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After re-reading my last post, I started thinking a lot more heavily on the idea of lighting mechanics, and how they both are and can be implemented in games both video and tabletop.
I find that lighting is most often used in video games for purely atmospheric and aesthetic purposes. That’s all fine and good, but let’s get down and talk about actual mechanical uses of lighting in games. In these cases, we’re looking for games in which the lighting has direct effects not just on the mood and sensory input of the player, but on the game’s tangible play. What I’m not talking about are games which use light to limit your intake of the game (Google the infamous “duct tape mod” for Doom III to see what players think about that kind of thing). What I am talking about are implementations of lighting which enhance the actual playing of the game.
While Dragon Warrior was already discussed as having a nicely-implemented lighting system, it doesn’t fit my criteria as defined above: DW’s lighting limits your perception, and doesn’t actually enhance the mechanics. I am hard-pressed to think of a single video RPG that I’ve ever seen to make use of lighting mechanically, in fact. Read More »
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A blog entry draws near!
I’ve been working on this idea for a while now, and have decided to take some time to write up some nostalgia-injected mini-essays on the games that changed my life. I’ve got a list worked out now, which I will go through in chronological order of my exposure to and immersion within them. The titles on this list do not necessarily correspond to those on my list of all-time “favorite” games, mind you. Instead, each of these interactive gaming experiences somehow made its own unique impact upon my existence, and my overall development as a human being.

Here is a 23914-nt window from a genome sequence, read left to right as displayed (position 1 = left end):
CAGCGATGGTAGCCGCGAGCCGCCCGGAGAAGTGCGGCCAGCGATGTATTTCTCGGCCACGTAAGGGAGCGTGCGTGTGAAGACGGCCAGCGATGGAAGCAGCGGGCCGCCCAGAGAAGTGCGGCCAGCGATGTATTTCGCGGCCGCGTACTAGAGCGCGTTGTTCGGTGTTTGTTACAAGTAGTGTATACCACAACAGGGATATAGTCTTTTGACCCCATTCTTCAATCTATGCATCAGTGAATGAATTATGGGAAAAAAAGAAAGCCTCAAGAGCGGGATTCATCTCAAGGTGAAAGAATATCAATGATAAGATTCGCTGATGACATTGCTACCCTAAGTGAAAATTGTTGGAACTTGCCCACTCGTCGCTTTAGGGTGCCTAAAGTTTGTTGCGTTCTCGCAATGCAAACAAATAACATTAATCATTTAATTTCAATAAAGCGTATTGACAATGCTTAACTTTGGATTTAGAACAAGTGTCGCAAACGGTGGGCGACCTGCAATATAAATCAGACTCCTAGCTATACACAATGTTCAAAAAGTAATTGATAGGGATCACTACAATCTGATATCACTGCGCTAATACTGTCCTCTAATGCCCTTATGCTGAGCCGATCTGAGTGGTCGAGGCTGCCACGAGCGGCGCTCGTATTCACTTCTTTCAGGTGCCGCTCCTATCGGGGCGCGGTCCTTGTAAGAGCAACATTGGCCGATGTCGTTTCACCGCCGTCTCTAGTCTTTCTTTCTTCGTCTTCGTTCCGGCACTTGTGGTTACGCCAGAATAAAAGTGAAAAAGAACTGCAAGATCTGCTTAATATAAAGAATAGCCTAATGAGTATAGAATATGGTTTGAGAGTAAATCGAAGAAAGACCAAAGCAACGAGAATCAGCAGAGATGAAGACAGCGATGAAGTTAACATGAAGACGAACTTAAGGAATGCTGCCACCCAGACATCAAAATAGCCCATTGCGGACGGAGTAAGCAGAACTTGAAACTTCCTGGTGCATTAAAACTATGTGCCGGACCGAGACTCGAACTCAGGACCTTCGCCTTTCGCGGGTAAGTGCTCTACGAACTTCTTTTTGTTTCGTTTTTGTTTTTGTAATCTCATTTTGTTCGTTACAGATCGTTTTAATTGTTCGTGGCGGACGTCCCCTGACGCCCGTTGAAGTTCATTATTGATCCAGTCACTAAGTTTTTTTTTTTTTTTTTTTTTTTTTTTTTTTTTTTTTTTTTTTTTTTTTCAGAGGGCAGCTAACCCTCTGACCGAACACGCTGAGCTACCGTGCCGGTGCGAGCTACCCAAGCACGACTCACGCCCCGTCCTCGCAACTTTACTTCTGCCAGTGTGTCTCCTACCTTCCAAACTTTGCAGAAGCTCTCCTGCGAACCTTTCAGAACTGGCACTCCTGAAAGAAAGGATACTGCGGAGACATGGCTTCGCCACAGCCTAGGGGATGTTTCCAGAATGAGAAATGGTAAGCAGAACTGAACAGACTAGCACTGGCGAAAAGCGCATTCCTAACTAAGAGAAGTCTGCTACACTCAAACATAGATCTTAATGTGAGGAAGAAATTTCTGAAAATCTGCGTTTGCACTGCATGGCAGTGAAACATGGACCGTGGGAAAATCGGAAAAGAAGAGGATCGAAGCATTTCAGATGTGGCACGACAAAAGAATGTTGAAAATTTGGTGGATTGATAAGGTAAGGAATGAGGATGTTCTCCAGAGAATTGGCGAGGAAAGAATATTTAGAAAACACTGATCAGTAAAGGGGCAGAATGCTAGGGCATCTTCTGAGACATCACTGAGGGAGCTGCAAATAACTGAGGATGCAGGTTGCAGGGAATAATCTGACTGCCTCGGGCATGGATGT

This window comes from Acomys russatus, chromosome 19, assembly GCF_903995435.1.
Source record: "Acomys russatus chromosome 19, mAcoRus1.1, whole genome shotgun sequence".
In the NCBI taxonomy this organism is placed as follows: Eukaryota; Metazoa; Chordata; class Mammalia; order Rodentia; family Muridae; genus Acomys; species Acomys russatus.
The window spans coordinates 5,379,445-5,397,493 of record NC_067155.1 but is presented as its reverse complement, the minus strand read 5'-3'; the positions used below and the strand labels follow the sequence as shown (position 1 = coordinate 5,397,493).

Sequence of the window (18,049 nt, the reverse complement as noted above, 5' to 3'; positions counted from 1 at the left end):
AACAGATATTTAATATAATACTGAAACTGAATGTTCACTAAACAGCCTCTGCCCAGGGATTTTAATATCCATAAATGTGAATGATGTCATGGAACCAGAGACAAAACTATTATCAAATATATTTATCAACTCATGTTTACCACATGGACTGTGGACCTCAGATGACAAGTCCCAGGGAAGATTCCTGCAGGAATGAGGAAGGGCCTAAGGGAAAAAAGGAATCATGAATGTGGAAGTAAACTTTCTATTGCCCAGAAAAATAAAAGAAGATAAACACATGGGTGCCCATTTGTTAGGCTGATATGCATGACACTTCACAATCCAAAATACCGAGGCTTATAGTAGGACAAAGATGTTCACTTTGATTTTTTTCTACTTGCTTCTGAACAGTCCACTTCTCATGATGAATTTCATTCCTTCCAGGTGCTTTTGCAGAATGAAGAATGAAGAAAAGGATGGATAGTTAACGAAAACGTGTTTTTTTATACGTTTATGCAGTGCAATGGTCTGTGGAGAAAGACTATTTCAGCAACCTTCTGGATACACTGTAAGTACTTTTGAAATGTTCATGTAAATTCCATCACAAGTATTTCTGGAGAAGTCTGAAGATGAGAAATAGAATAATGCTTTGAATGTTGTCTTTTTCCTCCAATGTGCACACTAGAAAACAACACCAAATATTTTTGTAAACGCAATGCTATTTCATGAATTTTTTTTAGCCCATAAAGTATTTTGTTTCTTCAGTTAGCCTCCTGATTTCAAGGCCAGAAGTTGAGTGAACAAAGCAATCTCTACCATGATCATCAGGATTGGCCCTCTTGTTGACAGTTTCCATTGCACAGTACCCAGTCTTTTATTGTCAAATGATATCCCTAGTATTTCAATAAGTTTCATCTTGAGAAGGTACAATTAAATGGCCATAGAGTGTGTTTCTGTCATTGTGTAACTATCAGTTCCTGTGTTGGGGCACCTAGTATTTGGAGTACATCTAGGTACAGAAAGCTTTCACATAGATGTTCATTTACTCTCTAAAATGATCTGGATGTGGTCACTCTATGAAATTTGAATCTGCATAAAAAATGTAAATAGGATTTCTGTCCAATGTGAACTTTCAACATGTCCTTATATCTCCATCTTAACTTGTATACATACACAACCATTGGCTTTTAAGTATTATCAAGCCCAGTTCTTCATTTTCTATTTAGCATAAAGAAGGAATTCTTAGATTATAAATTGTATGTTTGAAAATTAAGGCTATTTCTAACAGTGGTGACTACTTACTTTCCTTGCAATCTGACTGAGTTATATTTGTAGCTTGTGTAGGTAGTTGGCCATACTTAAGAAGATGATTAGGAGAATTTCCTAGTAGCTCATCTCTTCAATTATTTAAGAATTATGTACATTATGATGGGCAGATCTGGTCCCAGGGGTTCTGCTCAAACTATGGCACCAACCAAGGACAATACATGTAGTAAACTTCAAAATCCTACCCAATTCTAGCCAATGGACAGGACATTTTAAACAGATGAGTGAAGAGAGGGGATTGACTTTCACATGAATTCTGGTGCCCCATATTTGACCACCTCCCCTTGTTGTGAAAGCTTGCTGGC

I’m going to kick this list off with the game that got me started as a gamer: Dragon Warrior, for the NES.
Dragon Warrior was the game for which I originally begged and pleaded my mother to buy me a NES at the ripe and impressionable age of ten. I recalled seeing it elsewhere – at a friend’s house? in a magazine? on TV? I can no longer recall – and instantly believing beyond all doubt and concern that every. single. ounce of my essence needed to acquire and play this game. I cannot now tell you how I knew this then, or from whence this undeniable need stemmed, and I doubt I could even begin to explain it back then, either. All I can tell you now, in hindsight, is that this craving somehow manifested itself into me purchasing a subscription of Nintendo Power Magazine before I even actually acquired a Nintendo. Why? Because Nintendo Power gave the game away for free with every subscription. Read More »
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I know I’ve mentioned this game a few times before, but I’d like to take some time out right now to put some spotlight on one of my small handful of ongoing projects. The campaign I call “Timiro Nights” started as an extended playtest for my now-abandoned KnownWorld Palladium RPG rules hack. After only three sessions, I had grown tired of the cumbersome mentality of the mechanical source material – no matter how you package or rearrange its numbers, the Palladium RPG system is just a sad sack of unbalanced hackneyed crap.